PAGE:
New financing partnerships could reshape housing
The federal government spends nearly $200 billion per year on housing assistance programs, but the vast majority of it is allocated, via tax deductions, to households earning more than $100,000 per year. Americans earning less than $30,000 per year receive only a small slice of that assistancefootnote2.
Meanwhile, it’s estimated that as many as 7.2 million new units are neededfootnote3 to meet current demand for affordable housing. To address this shortfall, local governments often partner with nonprofits to finance the building of more affordable homes. These partnerships provide critical support, but the problem is simply too large to be resolved on a state-by-state, or even county-by-county, basis.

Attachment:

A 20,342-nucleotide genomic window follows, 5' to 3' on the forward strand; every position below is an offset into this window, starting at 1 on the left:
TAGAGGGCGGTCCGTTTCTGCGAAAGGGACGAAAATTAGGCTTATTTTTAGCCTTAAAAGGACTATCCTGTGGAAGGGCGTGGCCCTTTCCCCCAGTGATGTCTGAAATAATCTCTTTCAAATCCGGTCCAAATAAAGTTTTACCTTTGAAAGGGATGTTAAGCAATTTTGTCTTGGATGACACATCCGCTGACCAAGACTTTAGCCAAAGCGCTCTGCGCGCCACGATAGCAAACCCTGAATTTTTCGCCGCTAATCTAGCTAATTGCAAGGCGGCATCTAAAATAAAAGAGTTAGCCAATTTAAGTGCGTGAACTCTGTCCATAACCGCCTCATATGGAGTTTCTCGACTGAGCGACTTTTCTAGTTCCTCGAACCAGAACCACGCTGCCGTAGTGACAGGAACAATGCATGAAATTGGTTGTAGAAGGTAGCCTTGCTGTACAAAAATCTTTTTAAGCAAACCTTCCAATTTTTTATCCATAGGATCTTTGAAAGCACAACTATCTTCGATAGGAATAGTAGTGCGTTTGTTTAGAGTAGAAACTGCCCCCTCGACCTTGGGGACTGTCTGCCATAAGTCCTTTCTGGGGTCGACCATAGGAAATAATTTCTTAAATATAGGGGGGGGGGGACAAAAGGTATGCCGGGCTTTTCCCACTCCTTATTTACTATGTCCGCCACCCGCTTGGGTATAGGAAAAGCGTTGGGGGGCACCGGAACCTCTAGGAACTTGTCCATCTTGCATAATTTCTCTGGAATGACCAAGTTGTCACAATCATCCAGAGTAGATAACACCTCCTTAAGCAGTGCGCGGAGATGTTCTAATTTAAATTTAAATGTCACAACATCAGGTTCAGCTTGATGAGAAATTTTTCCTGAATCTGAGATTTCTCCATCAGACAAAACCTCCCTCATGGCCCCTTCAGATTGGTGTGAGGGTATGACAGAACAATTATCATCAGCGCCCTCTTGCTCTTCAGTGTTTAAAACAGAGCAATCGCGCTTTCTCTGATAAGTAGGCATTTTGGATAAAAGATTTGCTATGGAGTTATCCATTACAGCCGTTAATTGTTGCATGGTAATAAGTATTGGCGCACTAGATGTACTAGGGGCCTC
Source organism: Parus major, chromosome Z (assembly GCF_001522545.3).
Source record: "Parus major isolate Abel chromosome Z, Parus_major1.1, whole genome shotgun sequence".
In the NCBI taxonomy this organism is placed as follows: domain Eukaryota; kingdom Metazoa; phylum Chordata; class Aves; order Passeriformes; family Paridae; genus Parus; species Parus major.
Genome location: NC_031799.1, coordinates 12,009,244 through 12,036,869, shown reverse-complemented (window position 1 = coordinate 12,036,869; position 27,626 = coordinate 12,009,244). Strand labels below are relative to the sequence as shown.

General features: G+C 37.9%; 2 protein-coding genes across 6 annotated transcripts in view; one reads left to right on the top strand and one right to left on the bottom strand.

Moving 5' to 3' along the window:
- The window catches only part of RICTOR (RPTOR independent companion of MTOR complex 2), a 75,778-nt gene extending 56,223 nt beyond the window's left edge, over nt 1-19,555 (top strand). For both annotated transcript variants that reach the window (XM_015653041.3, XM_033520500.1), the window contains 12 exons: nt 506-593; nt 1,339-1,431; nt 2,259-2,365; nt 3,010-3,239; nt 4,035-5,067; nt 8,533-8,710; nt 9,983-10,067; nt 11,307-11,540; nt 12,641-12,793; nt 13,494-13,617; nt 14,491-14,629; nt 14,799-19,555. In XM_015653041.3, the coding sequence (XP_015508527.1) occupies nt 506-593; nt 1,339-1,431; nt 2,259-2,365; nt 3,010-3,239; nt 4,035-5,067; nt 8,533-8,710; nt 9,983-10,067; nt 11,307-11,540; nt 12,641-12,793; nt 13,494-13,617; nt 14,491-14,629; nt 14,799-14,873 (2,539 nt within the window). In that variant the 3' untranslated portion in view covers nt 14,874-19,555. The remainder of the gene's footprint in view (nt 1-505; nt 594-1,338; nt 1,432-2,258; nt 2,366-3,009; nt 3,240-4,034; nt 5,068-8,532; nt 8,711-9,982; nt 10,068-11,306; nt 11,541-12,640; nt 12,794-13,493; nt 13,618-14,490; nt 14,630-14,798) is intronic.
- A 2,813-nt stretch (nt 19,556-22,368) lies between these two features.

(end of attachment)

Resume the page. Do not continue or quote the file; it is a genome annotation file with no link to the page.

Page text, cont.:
That’s where private capital—through grants or direct investments, and working in partnership with local governments and nonprofits—can help come up with solutions. In 2020, for example, Bank of America deployed a record $5.9 billion through its Community Development Banking unit to help neighborhoods across the country in greatest need of affordable housing.
This investment helped produce more than 13,800 housing units, of which more than 13,000 were affordable, including:
- 6,000 green housing units
- 2,400 housing units for seniors
- 1,600 housing units for veterans, special needs and the formerly homeless
This investment also supported 1,650 affordable housing units developed by Minority and Women-Owned Business Enterprises